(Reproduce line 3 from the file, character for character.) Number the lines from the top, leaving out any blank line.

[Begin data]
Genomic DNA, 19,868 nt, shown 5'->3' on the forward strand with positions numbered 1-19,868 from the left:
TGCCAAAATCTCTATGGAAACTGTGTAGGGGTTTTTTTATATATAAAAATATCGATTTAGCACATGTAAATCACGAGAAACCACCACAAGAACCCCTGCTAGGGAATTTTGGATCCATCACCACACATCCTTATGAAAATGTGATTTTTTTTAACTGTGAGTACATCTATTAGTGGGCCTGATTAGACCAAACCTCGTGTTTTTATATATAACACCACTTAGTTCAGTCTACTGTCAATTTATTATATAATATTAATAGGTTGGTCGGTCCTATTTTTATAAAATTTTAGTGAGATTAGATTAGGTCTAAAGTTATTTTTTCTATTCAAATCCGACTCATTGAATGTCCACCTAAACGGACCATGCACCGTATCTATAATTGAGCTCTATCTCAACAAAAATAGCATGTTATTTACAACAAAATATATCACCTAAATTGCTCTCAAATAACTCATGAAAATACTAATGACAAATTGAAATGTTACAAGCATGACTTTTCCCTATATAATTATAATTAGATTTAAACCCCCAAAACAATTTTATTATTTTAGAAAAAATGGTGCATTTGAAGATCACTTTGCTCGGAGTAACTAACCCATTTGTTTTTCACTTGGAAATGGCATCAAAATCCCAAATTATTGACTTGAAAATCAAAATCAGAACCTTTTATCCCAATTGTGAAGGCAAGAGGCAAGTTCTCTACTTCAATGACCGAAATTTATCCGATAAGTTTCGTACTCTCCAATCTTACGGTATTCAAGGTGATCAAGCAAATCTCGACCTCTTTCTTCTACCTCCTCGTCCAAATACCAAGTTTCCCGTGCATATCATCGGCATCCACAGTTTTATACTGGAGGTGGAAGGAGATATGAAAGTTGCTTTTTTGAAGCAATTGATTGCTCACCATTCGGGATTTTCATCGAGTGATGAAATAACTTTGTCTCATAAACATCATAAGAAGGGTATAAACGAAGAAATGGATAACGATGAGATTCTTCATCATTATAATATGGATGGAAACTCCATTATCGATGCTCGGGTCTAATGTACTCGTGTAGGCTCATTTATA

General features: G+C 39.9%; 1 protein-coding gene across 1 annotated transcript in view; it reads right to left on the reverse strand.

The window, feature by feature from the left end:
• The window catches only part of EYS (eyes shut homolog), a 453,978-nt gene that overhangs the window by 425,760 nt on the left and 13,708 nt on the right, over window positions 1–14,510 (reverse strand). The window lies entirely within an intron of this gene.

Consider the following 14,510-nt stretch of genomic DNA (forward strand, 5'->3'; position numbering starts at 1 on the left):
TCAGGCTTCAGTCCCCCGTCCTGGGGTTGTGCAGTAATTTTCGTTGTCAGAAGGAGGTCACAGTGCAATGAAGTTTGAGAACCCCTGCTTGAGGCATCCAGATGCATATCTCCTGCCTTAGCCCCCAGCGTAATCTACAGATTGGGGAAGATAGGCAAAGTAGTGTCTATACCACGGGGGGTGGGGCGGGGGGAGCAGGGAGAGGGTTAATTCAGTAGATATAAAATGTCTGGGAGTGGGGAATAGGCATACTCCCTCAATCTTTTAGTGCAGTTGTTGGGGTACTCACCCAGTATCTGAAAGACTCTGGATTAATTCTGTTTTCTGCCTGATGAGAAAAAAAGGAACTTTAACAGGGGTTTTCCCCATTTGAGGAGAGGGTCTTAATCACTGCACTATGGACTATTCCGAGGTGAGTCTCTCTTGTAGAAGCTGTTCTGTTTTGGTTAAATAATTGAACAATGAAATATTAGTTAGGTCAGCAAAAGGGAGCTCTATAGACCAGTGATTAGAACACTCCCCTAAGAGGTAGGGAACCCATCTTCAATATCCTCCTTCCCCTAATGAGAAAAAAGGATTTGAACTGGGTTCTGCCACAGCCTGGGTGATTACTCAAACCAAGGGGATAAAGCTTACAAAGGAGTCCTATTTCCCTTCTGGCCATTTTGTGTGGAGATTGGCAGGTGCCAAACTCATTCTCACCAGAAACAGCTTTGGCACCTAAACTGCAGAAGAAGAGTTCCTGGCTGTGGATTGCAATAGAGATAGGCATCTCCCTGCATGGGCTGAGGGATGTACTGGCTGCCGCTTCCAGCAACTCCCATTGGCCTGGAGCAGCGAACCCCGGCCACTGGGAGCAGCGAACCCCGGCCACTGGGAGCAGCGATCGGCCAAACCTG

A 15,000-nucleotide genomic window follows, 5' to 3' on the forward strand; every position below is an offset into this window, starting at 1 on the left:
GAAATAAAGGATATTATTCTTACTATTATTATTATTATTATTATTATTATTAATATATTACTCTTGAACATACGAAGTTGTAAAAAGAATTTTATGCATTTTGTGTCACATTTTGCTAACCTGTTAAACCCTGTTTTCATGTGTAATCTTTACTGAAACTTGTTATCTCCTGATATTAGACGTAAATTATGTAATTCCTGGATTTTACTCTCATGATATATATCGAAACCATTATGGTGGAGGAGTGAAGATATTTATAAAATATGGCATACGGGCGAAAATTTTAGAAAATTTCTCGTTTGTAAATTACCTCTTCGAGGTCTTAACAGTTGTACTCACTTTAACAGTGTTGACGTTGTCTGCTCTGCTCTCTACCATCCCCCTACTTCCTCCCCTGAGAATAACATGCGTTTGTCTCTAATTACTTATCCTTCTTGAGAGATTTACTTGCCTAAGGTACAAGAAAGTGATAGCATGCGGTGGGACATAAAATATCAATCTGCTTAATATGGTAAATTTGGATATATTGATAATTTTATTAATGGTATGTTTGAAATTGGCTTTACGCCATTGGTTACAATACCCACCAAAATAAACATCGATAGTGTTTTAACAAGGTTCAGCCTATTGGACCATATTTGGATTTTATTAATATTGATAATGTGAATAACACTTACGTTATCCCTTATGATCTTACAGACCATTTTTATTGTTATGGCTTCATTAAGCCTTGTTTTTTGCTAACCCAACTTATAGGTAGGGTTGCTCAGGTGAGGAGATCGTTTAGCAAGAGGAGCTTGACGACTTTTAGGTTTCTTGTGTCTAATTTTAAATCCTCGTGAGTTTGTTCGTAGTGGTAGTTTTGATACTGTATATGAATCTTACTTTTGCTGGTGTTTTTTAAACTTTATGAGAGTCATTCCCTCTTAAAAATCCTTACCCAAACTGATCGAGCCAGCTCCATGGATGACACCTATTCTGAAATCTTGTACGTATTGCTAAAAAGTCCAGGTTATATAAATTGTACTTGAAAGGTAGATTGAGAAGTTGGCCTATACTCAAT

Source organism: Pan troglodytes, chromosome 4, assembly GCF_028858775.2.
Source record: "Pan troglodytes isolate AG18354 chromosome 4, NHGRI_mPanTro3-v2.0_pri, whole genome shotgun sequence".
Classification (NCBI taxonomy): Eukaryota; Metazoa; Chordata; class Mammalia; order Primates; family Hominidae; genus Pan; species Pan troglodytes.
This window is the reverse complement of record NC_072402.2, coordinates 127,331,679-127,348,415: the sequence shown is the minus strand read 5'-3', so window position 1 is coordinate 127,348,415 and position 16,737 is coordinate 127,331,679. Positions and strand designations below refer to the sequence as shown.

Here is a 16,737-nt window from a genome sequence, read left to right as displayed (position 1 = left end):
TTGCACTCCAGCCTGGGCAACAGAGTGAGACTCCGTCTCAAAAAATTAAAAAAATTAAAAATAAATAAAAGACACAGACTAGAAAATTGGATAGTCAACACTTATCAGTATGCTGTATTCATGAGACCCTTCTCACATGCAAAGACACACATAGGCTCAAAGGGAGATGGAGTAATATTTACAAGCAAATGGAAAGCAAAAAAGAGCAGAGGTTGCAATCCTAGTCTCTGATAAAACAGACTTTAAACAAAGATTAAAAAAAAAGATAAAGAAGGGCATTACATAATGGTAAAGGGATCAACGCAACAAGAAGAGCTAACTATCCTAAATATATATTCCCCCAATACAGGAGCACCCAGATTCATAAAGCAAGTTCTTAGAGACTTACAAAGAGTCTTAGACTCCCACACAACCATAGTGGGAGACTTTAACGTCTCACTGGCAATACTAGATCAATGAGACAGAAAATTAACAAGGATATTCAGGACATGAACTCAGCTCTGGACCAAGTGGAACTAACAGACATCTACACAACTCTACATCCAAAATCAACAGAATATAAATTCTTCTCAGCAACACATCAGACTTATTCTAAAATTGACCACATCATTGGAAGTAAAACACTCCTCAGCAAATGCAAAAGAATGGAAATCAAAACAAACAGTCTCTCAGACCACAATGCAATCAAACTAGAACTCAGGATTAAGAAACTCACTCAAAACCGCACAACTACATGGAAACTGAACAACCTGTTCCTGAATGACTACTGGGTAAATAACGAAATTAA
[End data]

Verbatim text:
General features: G+C 39.9%; 1 protein-coding gene across 1 annotated transcript in view; it reads right to left on the reverse strand.